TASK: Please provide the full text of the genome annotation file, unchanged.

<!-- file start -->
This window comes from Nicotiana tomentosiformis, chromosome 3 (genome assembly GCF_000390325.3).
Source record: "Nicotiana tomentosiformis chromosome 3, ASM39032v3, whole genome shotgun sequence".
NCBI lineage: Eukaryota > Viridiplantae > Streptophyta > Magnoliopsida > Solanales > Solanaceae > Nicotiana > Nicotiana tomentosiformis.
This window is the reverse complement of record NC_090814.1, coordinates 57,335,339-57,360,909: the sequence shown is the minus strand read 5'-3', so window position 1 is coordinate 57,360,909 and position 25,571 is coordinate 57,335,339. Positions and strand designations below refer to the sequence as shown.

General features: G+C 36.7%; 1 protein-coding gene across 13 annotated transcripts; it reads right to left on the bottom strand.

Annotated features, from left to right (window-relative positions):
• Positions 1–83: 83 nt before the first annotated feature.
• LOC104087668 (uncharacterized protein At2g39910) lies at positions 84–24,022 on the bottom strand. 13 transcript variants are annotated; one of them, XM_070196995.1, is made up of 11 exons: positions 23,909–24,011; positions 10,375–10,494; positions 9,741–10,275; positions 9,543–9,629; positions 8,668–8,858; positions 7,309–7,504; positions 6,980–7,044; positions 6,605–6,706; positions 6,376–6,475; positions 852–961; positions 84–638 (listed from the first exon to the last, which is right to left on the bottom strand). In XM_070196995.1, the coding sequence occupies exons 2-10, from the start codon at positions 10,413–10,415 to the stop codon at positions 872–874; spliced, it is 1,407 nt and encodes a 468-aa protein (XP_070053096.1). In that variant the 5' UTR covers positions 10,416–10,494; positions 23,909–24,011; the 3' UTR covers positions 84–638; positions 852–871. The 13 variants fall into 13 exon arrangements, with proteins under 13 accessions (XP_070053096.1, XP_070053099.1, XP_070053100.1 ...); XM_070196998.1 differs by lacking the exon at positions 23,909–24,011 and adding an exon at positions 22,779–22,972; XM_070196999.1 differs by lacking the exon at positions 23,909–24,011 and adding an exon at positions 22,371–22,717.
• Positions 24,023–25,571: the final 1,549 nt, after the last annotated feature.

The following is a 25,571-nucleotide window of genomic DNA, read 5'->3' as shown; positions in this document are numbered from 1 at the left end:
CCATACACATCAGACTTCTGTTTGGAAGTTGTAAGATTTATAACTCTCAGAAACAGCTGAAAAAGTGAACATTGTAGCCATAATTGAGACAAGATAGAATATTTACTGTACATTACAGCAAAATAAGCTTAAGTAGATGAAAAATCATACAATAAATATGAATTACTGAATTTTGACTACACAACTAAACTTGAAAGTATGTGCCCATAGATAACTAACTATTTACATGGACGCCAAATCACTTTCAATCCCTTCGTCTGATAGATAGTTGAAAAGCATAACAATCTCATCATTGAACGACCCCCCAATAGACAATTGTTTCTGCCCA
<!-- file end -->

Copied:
This window comes from Nicotiana tomentosiformis, chromosome 3 (genome assembly GCF_000390325.3).
Source record: "Nicotiana tomentosiformis chromosome 3, ASM39032v3, whole genome shotgun sequence".
NCBI lineage: Eukaryota > Viridiplantae > Streptophyta > Magnoliopsida > Solanales > Solanaceae > Nicotiana > Nicotiana tomentosiformis.
This window is the reverse complement of record NC_090814.1, coordinates 57,335,339-57,360,909: the sequence shown is the minus strand read 5'-3', so window position 1 is coordinate 57,360,909 and position 25,571 is coordinate 57,335,339. Positions and strand designations below refer to the sequence as shown.

General features: G+C 36.7%; 1 protein-coding gene across 13 annotated transcripts; it reads right to left on the bottom strand.

Annotated features, from left to right (window-relative positions):
• Positions 1–83: 83 nt before the first annotated feature.
• LOC104087668 (uncharacterized protein At2g39910) lies at positions 84–24,022 on the bottom strand. 13 transcript variants are annotated; one of them, XM_070196995.1, is made up of 11 exons: positions 23,909–24,011; positions 10,375–10,494; positions 9,741–10,275; positions 9,543–9,629; positions 8,668–8,858; positions 7,309–7,504; positions 6,980–7,044; positions 6,605–6,706; positions 6,376–6,475; positions 852–961; positions 84–638 (listed from the first exon to the last, which is right to left on the bottom strand). In XM_070196995.1, the coding sequence occupies exons 2-10, from the start codon at positions 10,413–10,415 to the stop codon at positions 872–874; spliced, it is 1,407 nt and encodes a 468-aa protein (XP_070053096.1). In that variant the 5' UTR covers positions 10,416–10,494; positions 23,909–24,011; the 3' UTR covers positions 84–638; positions 852–871. The 13 variants fall into 13 exon arrangements, with proteins under 13 accessions (XP_070053096.1, XP_070053099.1, XP_070053100.1 ...); XM_070196998.1 differs by lacking the exon at positions 23,909–24,011 and adding an exon at positions 22,779–22,972; XM_070196999.1 differs by lacking the exon at positions 23,909–24,011 and adding an exon at positions 22,371–22,717.
• Positions 24,023–25,571: the final 1,549 nt, after the last annotated feature.

The following is a 25,571-nucleotide window of genomic DNA, read 5'->3' as shown; positions in this document are numbered from 1 at the left end:
CCATACACATCAGACTTCTGTTTGGAAGTTGTAAGATTTATAACTCTCAGAAACAGCTGAAAAAGTGAACATTGTAGCCATAATTGAGACAAGATAGAATATTTACTGTACATTACAGCAAAATAAGCTTAAGTAGATGAAAAATCATACAATAAATATGAATTACTGAATTTTGACTACACAACTAAACTTGAAAGTATGTGCCCATAGATAACTAACTATTTACATGGACGCCAAATCACTTTCAATCCCTTCGTCTGATAGATAGTTGAAAAGCATAACAATCTCATCATTGAACGACCCCCCAATAGACAATTGTTTCTGCCCA